I know that some equipment was appropriated after RA&A was fired, yes; the TMP on Memory Alpha mentions it, with the addendum that they weren’t intended to be used anymore anyway.

This feels like it was intended to be a middle finger to Paramount and maybe Gene specifically (and to be fair the number of people who had grievances with Gene is a long list). It’s a wonder it got saved at all, though.

I hope it’s real and goes to a museum. That original Jeffries class Enterprise design is still the best one. As I review a TOS, original footage, episode each week along with the Enterprise Incidents podcast, I am amazed at the innovation and heart that went into making that series a phenomenon.

I think I’m gonna make a YT series reviewing each ep of TOS and comparing the old (better) footage to the videogame CGI stuff that we are forced to watch on streaming :/

Someone did YT videos comparing the old/new fx after the remastereds were released, but those didn’t actually review the shows themselves.

I love that the 11 FT model is in the Smithsonian (I saw it on a field trip to Washington when I was a kid) and this model absolutely deserves to be as well (with the Permission of the Roddenberry Family of course). I would probably take a trip to Washington on my next trip to NYC just to see it.

I’m so excited about this! It’s been incredible seeing the Trek and model making community come alive on the internet around this find. To see on FB luminaries like Doug Drexler engaging with the fans in real time about the analysis and realization that this is in fact the Real McCoy here.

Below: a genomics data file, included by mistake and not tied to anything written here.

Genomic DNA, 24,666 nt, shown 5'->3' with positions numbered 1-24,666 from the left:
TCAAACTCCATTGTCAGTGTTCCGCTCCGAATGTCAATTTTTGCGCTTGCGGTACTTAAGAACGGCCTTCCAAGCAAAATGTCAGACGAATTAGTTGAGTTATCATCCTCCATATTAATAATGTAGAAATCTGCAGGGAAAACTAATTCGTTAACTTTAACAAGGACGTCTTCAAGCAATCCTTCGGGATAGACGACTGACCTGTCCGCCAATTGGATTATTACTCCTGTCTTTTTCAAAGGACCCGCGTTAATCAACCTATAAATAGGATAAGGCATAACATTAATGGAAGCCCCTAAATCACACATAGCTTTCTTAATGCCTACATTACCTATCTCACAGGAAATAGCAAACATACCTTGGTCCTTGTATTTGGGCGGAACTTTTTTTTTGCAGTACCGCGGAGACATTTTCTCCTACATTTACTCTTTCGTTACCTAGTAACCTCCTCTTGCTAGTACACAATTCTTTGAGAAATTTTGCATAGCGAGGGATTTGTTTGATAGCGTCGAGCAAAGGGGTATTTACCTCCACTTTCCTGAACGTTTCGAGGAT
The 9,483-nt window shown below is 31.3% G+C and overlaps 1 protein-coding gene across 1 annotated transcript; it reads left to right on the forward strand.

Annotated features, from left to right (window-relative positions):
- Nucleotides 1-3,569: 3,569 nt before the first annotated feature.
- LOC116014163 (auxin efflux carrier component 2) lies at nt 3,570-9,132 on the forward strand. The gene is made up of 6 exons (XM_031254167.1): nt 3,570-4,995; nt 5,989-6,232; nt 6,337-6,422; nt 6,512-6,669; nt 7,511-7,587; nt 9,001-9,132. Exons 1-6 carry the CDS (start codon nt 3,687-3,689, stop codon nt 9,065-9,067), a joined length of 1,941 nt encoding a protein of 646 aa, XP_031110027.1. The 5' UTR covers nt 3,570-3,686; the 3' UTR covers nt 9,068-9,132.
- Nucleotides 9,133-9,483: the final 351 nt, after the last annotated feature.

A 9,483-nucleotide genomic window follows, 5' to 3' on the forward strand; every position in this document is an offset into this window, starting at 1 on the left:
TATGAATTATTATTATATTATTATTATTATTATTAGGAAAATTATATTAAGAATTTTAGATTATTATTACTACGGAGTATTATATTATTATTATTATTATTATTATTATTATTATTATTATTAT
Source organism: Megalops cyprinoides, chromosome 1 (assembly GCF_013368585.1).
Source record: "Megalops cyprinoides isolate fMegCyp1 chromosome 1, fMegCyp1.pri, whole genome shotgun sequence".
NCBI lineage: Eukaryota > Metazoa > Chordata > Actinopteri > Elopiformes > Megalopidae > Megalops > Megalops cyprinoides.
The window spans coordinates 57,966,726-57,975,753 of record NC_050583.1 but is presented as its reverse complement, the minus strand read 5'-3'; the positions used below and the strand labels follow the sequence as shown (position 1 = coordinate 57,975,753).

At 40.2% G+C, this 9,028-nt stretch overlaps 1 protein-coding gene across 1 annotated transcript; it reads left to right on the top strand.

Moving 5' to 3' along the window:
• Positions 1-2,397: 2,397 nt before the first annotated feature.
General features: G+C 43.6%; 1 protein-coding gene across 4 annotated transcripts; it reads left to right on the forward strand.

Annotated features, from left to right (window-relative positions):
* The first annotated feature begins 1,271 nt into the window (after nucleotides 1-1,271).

I disagree with Rod, however – I don’t think this priceless artifact should end up in the Smithsonian. I don’t think it should go up for private auction either. I think it should be housed in a museum dedicated to film and media in Los Angeles – why concentrate all the Enterprises in one building on the east coast, when you could have the original in the very place that made Star Trek in the first place? Give west coast fans a chance to see a filming model, and honor that Star Trek was born, from a production point of view, in California.

Agreed. The Smithsonian got the 11-footer — why should they have all the fun?

IMHO, it’s an honor for the Smithsonian to have the Enterprise but it is a reciprocal honor for Trek to be there for them. Being along side real live vessels that made real liver aviation and space history is amazing. That’s how I felt when I saw it there as a kid.

I was out there in 2009, and saw the old girl when she was hanging in the gift shop and before her restoration. It was a little bittersweet, seeing the model in that condition, with that awful paint job and the nacelles sagging like the several botched attempts I’d made of building the AMT kit when I was a kid. Now she looks, if anything, better than when Howard Anderson filmed her back in the days when things were groovy. It’s amazing what love and 60K of taxpayer funds can do.

The photo shown in the article here next to Gene is the larger model that is now in the Smithsonian, not the 3 ft model that is discussed in this article

OK, I stand corrected — yes, that is not 11 feet.

Memo to self — do not post after drinking multiple beers.

Which photo are you talking about? No.

An 11 ft model wouldn’t even fit in my office at work lol :)